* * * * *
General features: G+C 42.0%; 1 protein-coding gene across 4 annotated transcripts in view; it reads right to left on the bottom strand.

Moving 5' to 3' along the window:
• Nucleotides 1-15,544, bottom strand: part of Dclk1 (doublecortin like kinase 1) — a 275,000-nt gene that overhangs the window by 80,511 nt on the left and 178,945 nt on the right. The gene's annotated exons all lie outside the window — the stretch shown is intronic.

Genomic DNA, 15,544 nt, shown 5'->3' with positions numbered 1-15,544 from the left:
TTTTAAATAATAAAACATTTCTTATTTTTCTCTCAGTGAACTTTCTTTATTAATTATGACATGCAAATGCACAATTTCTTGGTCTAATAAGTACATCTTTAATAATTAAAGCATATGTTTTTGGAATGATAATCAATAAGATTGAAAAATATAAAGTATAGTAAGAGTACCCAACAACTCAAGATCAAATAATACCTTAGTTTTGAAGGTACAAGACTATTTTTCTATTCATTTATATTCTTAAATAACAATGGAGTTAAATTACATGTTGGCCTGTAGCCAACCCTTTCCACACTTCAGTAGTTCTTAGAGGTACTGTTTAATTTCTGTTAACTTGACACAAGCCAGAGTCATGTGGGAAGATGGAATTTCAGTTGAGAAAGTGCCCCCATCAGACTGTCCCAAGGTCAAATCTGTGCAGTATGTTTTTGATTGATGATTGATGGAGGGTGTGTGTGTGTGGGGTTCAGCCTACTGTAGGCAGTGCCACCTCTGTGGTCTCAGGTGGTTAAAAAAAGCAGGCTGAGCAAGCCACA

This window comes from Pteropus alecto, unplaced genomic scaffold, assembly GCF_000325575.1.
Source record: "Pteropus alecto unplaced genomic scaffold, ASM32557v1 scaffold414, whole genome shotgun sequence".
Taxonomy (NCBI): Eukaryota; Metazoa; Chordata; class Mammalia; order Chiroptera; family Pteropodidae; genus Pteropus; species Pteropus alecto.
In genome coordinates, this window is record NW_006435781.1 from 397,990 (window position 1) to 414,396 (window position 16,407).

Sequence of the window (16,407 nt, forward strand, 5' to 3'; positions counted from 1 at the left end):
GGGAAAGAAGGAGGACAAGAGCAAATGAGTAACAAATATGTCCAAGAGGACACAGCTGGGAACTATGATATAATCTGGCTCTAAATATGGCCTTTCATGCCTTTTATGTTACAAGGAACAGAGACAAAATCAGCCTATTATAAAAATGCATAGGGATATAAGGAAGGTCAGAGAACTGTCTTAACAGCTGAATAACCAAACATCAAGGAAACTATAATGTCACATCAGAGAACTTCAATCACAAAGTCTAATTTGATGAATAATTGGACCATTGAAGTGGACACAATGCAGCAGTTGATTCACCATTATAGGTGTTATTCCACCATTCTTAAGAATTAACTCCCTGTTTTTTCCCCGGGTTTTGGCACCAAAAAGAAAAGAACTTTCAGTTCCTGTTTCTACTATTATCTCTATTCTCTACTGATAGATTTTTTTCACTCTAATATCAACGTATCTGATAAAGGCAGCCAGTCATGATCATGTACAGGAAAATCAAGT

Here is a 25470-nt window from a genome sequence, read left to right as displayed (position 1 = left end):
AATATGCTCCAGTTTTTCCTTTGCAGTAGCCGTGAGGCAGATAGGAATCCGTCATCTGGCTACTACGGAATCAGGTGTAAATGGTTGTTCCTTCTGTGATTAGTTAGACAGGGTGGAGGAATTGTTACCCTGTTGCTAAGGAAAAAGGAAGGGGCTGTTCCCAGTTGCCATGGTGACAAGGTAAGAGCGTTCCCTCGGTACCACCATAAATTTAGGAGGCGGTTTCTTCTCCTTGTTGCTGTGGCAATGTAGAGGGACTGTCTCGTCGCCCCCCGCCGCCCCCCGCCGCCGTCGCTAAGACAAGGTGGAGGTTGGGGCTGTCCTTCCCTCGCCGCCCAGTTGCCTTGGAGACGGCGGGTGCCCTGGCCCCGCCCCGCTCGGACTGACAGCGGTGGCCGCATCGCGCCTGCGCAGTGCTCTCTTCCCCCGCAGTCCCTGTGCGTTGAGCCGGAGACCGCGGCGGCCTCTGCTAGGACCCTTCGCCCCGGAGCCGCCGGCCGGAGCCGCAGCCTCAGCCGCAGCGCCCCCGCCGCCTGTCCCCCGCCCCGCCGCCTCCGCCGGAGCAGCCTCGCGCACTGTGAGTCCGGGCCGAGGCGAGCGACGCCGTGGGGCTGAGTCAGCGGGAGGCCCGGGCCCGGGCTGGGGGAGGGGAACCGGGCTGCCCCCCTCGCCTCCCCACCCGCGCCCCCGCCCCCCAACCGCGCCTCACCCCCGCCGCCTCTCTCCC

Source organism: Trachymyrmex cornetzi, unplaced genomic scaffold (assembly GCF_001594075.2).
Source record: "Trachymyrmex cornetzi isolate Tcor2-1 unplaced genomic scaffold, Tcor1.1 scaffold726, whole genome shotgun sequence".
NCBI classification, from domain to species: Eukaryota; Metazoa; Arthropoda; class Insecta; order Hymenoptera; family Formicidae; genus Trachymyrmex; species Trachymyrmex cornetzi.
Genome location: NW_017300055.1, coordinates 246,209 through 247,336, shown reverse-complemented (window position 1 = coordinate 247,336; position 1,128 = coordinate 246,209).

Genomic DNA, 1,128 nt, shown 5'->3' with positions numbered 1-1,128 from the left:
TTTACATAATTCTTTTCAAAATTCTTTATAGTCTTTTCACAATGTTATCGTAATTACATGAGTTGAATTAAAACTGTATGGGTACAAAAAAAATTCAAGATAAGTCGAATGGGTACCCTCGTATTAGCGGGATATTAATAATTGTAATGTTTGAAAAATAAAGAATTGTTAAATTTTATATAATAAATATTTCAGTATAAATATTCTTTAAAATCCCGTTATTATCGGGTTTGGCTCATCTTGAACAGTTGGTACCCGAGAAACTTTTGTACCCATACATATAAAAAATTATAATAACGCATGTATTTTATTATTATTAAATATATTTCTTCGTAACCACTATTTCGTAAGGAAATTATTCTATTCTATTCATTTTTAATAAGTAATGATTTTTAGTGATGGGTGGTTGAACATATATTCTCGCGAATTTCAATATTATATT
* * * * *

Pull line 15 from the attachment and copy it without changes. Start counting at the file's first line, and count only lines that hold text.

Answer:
Source record: "Trachymyrmex cornetzi isolate Tcor2-1 unplaced genomic scaffold, Tcor1.1 scaffold726, whole genome shotgun sequence".